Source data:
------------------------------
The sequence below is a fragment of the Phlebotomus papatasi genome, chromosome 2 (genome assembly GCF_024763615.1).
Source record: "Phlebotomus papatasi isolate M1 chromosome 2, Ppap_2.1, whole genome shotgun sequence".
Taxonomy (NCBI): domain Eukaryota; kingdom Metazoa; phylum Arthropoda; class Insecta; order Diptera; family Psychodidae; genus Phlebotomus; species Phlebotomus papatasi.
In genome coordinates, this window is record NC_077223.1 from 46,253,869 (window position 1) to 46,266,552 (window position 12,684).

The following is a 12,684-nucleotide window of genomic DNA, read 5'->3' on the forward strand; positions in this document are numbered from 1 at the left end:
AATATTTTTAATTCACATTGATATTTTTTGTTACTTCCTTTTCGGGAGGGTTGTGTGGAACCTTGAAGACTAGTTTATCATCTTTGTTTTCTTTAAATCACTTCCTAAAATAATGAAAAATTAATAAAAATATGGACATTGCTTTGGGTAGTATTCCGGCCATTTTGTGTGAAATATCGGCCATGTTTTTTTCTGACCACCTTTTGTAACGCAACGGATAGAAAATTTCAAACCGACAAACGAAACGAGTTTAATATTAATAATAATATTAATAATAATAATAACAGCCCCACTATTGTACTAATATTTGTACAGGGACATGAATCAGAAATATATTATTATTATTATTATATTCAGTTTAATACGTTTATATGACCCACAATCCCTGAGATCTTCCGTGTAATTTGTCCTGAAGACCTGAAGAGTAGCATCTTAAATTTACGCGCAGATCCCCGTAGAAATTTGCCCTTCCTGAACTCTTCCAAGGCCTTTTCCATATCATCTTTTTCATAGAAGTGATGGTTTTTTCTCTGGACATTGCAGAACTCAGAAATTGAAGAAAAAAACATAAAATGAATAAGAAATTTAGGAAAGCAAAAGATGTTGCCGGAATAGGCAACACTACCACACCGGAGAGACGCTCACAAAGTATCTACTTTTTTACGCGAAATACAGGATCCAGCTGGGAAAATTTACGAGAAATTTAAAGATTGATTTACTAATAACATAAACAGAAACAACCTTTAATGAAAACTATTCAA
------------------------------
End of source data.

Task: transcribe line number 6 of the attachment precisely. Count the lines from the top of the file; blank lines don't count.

AATATTTTTAATTCACATTGATATTTTTTGTTACTTCCTTTTCGGGAGGGTTGTGTGGAACCTTGAAGACTAGTTTATCATCTTTGTTTTCTTTAAATCACTTCCTAAAATAATGAAAAATTAATAAAAATATGGACATTGCTTTGGGTAGTATTCCGGCCATTTTGTGTGAAATATCGGCCATGTTTTTTTCTGACCACCTTTTGTAACGCAACGGATAGAAAATTTCAAACCGACAAACGAAACGAGTTTAATATTAATAATAATATTAATAATAATAATAACAGCCCCACTATTGTACTAATATTTGTACAGGGACATGAATCAGAAATATATTATTATTATTATTATATTCAGTTTAATACGTTTATATGACCCACAATCCCTGAGATCTTCCGTGTAATTTGTCCTGAAGACCTGAAGAGTAGCATCTTAAATTTACGCGCAGATCCCCGTAGAAATTTGCCCTTCCTGAACTCTTCCAAGGCCTTTTCCATATCATCTTTTTCATAGAAGTGATGGTTTTTTCTCTGGACATTGCAGAACTCAGAAATTGAAGAAAAAAACATAAAATGAATAAGAAATTTAGGAAAGCAAAAGATGTTGCCGGAATAGGCAACACTACCACACCGGAGAGACGCTCACAAAGTATCTACTTTTTTACGCGAAATACAGGATCCAGCTGGGAAAATTTACGAGAAATTTAAAGATTGATTTACTAATAACATAAACAGAAACAACCTTTAATGAAAACTATTCAA